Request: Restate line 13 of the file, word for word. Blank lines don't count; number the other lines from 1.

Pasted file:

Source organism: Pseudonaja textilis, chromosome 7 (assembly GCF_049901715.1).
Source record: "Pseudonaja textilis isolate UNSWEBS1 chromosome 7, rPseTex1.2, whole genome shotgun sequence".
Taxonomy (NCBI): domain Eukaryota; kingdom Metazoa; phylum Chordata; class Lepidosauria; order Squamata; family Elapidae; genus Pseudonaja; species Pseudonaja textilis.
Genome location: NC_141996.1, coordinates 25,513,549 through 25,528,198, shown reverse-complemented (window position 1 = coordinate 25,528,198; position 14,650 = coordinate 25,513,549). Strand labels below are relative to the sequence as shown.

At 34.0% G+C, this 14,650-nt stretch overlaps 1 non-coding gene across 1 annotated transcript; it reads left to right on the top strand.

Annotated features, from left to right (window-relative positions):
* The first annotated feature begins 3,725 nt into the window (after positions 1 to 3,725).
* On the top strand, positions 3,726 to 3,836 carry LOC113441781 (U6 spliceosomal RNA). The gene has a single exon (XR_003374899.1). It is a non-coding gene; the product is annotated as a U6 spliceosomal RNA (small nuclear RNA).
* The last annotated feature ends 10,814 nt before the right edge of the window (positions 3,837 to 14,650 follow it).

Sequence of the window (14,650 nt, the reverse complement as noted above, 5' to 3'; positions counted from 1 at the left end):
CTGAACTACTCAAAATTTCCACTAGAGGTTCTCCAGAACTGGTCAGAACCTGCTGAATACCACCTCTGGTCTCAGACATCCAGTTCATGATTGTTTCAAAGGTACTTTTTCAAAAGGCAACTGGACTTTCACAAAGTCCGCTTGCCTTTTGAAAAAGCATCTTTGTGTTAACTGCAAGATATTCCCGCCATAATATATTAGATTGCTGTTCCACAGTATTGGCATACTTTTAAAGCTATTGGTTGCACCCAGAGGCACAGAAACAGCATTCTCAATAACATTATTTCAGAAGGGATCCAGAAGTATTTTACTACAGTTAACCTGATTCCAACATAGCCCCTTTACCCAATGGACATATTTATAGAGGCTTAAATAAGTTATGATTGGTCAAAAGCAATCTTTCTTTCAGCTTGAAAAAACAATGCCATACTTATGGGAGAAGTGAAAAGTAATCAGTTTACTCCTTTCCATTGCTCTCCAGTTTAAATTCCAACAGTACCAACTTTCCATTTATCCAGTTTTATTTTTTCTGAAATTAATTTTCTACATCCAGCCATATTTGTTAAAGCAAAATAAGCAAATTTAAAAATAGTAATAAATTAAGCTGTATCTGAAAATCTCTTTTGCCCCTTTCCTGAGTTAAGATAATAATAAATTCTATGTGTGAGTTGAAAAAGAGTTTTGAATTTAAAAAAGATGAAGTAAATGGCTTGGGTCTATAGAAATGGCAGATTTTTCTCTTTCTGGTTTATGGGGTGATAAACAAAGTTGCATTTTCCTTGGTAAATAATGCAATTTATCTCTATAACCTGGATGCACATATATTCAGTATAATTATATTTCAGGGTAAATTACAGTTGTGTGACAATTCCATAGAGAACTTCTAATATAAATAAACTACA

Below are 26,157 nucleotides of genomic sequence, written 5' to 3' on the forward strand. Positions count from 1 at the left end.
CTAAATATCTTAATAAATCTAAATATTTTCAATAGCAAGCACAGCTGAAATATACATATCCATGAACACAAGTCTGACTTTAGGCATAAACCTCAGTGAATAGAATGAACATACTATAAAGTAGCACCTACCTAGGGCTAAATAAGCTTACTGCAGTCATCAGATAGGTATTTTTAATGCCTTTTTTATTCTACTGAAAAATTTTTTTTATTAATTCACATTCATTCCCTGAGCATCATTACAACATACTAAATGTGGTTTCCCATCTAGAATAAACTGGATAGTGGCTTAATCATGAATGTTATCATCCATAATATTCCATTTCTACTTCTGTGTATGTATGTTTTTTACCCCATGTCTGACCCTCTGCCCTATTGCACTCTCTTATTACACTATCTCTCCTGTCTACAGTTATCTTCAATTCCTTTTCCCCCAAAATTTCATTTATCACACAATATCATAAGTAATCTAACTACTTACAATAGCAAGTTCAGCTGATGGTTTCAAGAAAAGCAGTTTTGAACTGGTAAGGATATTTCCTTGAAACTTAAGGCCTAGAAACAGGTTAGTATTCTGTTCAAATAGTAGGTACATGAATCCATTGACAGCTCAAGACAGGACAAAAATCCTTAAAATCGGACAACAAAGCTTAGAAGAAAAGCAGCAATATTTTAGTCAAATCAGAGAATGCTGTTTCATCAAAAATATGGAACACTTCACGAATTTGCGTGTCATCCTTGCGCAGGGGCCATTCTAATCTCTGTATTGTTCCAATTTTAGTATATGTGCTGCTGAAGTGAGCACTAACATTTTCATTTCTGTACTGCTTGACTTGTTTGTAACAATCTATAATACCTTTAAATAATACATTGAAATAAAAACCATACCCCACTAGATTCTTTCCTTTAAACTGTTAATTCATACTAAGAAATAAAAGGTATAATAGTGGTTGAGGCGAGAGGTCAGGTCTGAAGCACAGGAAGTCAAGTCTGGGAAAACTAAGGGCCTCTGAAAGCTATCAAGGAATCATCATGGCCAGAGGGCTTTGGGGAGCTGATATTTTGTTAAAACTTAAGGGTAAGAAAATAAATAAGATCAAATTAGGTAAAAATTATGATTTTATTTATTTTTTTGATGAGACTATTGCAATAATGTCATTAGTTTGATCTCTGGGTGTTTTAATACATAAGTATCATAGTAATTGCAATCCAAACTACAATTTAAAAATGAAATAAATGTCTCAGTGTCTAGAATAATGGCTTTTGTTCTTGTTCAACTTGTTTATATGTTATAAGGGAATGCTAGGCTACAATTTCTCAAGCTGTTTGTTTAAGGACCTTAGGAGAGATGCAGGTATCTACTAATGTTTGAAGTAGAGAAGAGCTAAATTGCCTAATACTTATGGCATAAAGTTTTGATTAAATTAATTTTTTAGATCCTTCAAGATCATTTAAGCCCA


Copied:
CTAAATATCTTAATAAATCTAAATATTTTCAATAGCAAGCACAGCTGAAATATACATATCCATGAACACAAGTCTGACTTTAGGCATAAACCTCAGTGAATAGAATGAACATACTATAAAGTAGCACCTACCTAGGGCTAAATAAGCTTACTGCAGTCATCAGATAGGTATTTTTAATGCCTTTTTTATTCTACTGAAAAATTTTTTTTATTAATTCACATTCATTCCCTGAGCATCATTACAACATACTAAATGTGGTTTCCCATCTAGAATAAACTGGATAGTGGCTTAATCATGAATGTTATCATCCATAATATTCCATTTCTACTTCTGTGTATGTATGTTTTTTACCCCATGTCTGACCCTCTGCCCTATTGCACTCTCTTATTACACTATCTCTCCTGTCTACAGTTATCTTCAATTCCTTTTCCCCCAAAATTTCATTTATCACACAATATCATAAGTAATCTAACTACTTACAATAGCAAGTTCAGCTGATGGTTTCAAGAAAAGCAGTTTTGAACTGGTAAGGATATTTCCTTGAAACTTAAGGCCTAGAAACAGGTTAGTATTCTGTTCAAATAGTAGGTACATGAATCCATTGACAGCTCAAGACAGGACAAAAATCCTTAAAATCGGACAACAAAGCTTAGAAGAAAAGCAGCAATATTTTAGTCAAATCAGAGAATGCTGTTTCATCAAAAATATGGAACACTTCACGAATTTGCGTGTCATCCTTGCGCAGGGGCCATTCTAATCTCTGTATTGTTCCAATTTTAGTATATGTGCTGCTGAAGTGAGCACTAACATTTTCATTTCTGTACTGCTTGACTTGTTTGTAACAATCTATAATACCTTTAAATAATACATTGAAATAAAAACCATACCCCACTAGATTCTTTCCTTTAAACTGTTAATTCATACTAAGAAATAAAAGGTATAATAGTGGTTGAGGCGAGAGGTCAGGTCTGAAGCACAGGAAGTCAAGTCTGGGAAAACTAAGGGCCTCTGAAAGCTATCAAGGAATCATCATGGCCAGAGGGCTTTGGGGAGCTGATATTTTGTTAAAACTTAAGGGTAAGAAAATAAATAAGATCAAATTAGGTAAAAATTATGATTTTATTTATTTTTTTGATGAGACTATTGCAATAATGTCATTAGTTTGATCTCTGGGTGTTTTAATACATAAGTATCATAGTAATTGCAATCCAAACTACAATTTAAAAATGAAATAAATGTCTCAGTGTCTAGAATAATGGCTTTTGTTCTTGTTCAACTTGTTTATATGTTATAAGGGAATGCTAGGCTACAATTTCTCAAGCTGTTTGTTTAAGGACCTTAGGAGAGATGCAGGTATCTACTAATGTTTGAAGTAGAGAAGAGCTAAATTGCCTAATACTTATGGCATAAAGTTTTGATTAAATTAATTTTTTAGATCCTTCAAGATCATTTAAGCCCA